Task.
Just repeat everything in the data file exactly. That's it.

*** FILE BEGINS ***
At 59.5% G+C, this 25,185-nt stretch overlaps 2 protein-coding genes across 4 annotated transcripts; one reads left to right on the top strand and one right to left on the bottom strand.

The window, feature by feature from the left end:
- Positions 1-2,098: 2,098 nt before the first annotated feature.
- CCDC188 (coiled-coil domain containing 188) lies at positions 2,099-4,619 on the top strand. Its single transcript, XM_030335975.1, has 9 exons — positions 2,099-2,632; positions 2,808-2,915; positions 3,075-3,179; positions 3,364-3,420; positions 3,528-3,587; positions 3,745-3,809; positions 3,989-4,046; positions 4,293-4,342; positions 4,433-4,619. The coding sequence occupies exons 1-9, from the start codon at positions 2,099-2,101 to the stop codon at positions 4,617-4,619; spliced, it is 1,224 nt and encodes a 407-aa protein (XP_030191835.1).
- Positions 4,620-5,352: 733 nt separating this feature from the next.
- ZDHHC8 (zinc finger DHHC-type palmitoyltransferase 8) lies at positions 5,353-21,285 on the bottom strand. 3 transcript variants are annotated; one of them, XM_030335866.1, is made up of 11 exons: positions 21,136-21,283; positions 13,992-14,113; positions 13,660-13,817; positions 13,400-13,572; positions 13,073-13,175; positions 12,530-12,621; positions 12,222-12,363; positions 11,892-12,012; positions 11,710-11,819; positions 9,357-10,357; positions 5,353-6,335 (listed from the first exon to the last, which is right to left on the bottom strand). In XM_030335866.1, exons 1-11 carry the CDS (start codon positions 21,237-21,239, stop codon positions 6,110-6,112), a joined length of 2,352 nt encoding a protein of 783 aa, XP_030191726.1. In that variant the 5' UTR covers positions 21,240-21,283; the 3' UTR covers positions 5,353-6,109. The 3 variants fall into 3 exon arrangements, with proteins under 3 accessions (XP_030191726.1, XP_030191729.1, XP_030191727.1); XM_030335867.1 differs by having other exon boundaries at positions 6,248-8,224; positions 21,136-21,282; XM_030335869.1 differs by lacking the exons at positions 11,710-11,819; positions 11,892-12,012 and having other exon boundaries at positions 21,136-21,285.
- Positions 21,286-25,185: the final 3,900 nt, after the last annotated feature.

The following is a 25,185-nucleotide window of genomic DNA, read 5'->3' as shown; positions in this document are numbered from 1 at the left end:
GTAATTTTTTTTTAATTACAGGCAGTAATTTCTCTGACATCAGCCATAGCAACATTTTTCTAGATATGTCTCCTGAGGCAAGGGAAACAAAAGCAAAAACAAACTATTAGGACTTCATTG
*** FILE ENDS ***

At 59.5% G+C, this 25,185-nt stretch overlaps 2 protein-coding genes across 4 annotated transcripts; one reads left to right on the top strand and one right to left on the bottom strand.

The window, feature by feature from the left end:
- Positions 1-2,098: 2,098 nt before the first annotated feature.
- CCDC188 (coiled-coil domain containing 188) lies at positions 2,099-4,619 on the top strand. Its single transcript, XM_030335975.1, has 9 exons — positions 2,099-2,632; positions 2,808-2,915; positions 3,075-3,179; positions 3,364-3,420; positions 3,528-3,587; positions 3,745-3,809; positions 3,989-4,046; positions 4,293-4,342; positions 4,433-4,619. The coding sequence occupies exons 1-9, from the start codon at positions 2,099-2,101 to the stop codon at positions 4,617-4,619; spliced, it is 1,224 nt and encodes a 407-aa protein (XP_030191835.1).
- Positions 4,620-5,352: 733 nt separating this feature from the next.
- ZDHHC8 (zinc finger DHHC-type palmitoyltransferase 8) lies at positions 5,353-21,285 on the bottom strand. 3 transcript variants are annotated; one of them, XM_030335866.1, is made up of 11 exons: positions 21,136-21,283; positions 13,992-14,113; positions 13,660-13,817; positions 13,400-13,572; positions 13,073-13,175; positions 12,530-12,621; positions 12,222-12,363; positions 11,892-12,012; positions 11,710-11,819; positions 9,357-10,357; positions 5,353-6,335 (listed from the first exon to the last, which is right to left on the bottom strand). In XM_030335866.1, exons 1-11 carry the CDS (start codon positions 21,237-21,239, stop codon positions 6,110-6,112), a joined length of 2,352 nt encoding a protein of 783 aa, XP_030191726.1. In that variant the 5' UTR covers positions 21,240-21,283; the 3' UTR covers positions 5,353-6,109. The 3 variants fall into 3 exon arrangements, with proteins under 3 accessions (XP_030191726.1, XP_030191729.1, XP_030191727.1); XM_030335867.1 differs by having other exon boundaries at positions 6,248-8,224; positions 21,136-21,282; XM_030335869.1 differs by lacking the exons at positions 11,710-11,819; positions 11,892-12,012 and having other exon boundaries at positions 21,136-21,285.
- Positions 21,286-25,185: the final 3,900 nt, after the last annotated feature.

The following is a 25,185-nucleotide window of genomic DNA, read 5'->3' as shown; positions in this document are numbered from 1 at the left end:
GTAATTTTTTTTTAATTACAGGCAGTAATTTCTCTGACATCAGCCATAGCAACATTTTTCTAGATATGTCTCCTGAGGCAAGGGAAACAAAAGCAAAAACAAACTATTAGGACTTCATTG